The resurrection of Northern Pacific locomotive 924 is continuing to take shape at the Northwest Railway Museum.  Support from 4Culture, Washington Heritage Capital , Schwab Fund, Microsoft, Osberg Family Foundation, Boeing, Emery Rail Heritage Trust, more than hundred individual donors, several awesomely skilled employees, and dozens of dedicated volunteers is making this work possible.  Additional progress will be described in another article that will appear in early April.

Project 924 continues to welcome your support!  To make a donation online, please visit the Northwest Railway Museum donation portal and select "steam locomotive."

Friday, March 20, 2020

Curve at Snoqualmie Falls

The Museum's railway extends between Snoqualmie Falls and North Bend, but the most spectacular view is at Snoqualmie Falls.  A tight 11 degree 30 minute curve thrusts the railroad out onto a bridge high above the Snoqualmie River.  Yet this curve - and others no longer in place - represented significant maintenance efforts for the track workers on the Northern Pacific Railway.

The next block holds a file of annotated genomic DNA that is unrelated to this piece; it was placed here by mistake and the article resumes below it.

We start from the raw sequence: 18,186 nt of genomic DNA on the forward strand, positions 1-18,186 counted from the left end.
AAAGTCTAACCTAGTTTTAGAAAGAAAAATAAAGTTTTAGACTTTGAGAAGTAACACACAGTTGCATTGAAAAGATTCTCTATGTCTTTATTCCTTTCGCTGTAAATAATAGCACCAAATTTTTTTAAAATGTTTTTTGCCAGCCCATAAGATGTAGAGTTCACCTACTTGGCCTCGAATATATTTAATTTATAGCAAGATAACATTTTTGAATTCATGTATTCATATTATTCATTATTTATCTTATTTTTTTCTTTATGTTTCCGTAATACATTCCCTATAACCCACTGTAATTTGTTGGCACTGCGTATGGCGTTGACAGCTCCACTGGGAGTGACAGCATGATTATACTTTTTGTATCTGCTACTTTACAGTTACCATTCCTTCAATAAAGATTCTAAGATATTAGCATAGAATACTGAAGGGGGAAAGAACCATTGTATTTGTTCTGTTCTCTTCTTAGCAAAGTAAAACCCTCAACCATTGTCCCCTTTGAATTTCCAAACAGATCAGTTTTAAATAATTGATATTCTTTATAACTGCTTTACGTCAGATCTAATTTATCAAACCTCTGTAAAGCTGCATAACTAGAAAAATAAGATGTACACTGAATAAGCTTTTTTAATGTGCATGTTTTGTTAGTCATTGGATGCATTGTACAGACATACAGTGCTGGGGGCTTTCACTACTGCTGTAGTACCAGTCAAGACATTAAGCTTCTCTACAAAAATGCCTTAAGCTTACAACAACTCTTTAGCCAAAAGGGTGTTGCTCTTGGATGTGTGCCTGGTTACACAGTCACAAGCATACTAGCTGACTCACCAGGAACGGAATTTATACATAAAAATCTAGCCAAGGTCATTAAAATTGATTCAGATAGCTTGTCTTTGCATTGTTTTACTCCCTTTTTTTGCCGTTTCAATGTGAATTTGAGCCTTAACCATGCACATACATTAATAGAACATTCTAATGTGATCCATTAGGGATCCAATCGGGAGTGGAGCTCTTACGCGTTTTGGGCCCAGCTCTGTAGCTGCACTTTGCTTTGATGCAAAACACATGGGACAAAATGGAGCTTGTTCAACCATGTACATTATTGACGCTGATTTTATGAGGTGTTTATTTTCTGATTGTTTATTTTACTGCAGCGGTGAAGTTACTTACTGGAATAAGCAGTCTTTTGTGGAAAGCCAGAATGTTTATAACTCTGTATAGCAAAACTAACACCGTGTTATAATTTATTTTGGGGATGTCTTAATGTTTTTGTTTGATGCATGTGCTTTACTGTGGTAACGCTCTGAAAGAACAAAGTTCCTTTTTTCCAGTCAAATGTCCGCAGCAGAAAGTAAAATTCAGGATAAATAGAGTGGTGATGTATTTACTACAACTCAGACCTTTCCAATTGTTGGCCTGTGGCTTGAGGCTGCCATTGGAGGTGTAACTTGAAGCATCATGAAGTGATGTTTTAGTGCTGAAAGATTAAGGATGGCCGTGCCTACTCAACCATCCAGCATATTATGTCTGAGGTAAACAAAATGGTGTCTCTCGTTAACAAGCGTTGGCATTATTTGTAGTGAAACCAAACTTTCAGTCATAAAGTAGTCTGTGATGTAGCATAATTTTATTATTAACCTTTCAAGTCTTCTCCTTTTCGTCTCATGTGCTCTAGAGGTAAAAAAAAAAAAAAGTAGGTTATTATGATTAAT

This tight curve is built with 100 pound per yard rail last renewed in the 1950s. Tight curves create resistance, and that means wear.  When a wheel set navigates a curve this tight, one wheel - the one on the outside of the curve - has to travel further than the one on the inside.  That extra motion causes wear, which widens gauge and reduces the size of the rail head.  Despite the light and infrequent use the Museum makes of this curve, after more than 40 years and at least 500,000 passengers, the high or outer rail was completely worn out.